Michael and Emily opened the session by discussing new metrics for academic library engagement across campus (referencing the Gibson and Dixon model, Jose Diaz, social network analysis/mapping). Then we worked in small groups and discussed specific details related to how we are currently measuring/recording library engagement across campus, how we are measuring impact, and what challenges do we face in measuring/recording engagment (notes from each of the small groups were compiled and can be found here). I ❤ the idea of mapping a library’s engagement across a community– not just to have a visual representation of impact, but also to help identify potential gaps/opportunities for engagement.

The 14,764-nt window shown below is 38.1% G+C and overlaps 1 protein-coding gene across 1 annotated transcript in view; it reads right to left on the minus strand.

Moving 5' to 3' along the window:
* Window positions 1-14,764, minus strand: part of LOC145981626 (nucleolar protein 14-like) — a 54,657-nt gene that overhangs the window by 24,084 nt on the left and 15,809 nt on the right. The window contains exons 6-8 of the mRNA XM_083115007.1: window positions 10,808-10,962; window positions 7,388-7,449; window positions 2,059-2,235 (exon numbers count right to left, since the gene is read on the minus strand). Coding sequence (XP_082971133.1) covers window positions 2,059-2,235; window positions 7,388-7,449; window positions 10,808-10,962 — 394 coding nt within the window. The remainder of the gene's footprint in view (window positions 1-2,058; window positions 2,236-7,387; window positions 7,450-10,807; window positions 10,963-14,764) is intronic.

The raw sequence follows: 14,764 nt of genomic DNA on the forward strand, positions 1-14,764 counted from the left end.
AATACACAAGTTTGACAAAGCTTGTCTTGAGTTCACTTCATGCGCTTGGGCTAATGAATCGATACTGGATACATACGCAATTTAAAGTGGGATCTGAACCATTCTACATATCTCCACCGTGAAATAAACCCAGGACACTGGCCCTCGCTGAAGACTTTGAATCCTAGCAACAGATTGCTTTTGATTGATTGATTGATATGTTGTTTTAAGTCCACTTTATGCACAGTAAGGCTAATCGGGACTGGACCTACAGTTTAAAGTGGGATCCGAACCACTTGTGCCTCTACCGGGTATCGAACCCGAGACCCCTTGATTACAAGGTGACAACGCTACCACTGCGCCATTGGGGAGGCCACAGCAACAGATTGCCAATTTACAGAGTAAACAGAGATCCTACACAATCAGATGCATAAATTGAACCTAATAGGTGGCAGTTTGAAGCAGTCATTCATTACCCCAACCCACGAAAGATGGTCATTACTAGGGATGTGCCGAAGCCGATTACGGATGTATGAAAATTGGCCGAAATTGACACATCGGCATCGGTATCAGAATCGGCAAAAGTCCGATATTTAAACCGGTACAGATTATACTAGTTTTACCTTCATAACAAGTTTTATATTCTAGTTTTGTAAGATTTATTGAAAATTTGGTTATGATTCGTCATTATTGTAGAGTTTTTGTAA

Way Outside My Wheelhouse: Academic Librarians Respond to Crisis
Paula Archey, Jeremy Boggs, Abby Flanigan, Maggie Nunley, Erin Pappas, University of Virginia
The session description hooked me in– “Administrative chaos, sexual assault, active shooters, nazi marches, student suicide – we’re dealing with some things these days. And there are a lot of questions. What can librarians do when our communities are in crisis? Should we respond, and what should that response look like? What can we do to create, and support, change?”
This session focused on crisis prep/response and was led by 5 librarians from the University of Virginia. They shared their reflections on recent campus crises at UVA that received national attention (UVA President’s resignation & reinstatement in 2011, Rolling Stone article in 2014, ‘Unite the Right Rally‘ in 2017). It was a valuable opportunity to learn from other librarians, share ideas and lessons learned, and consider ways to support our community beyond a traditional role.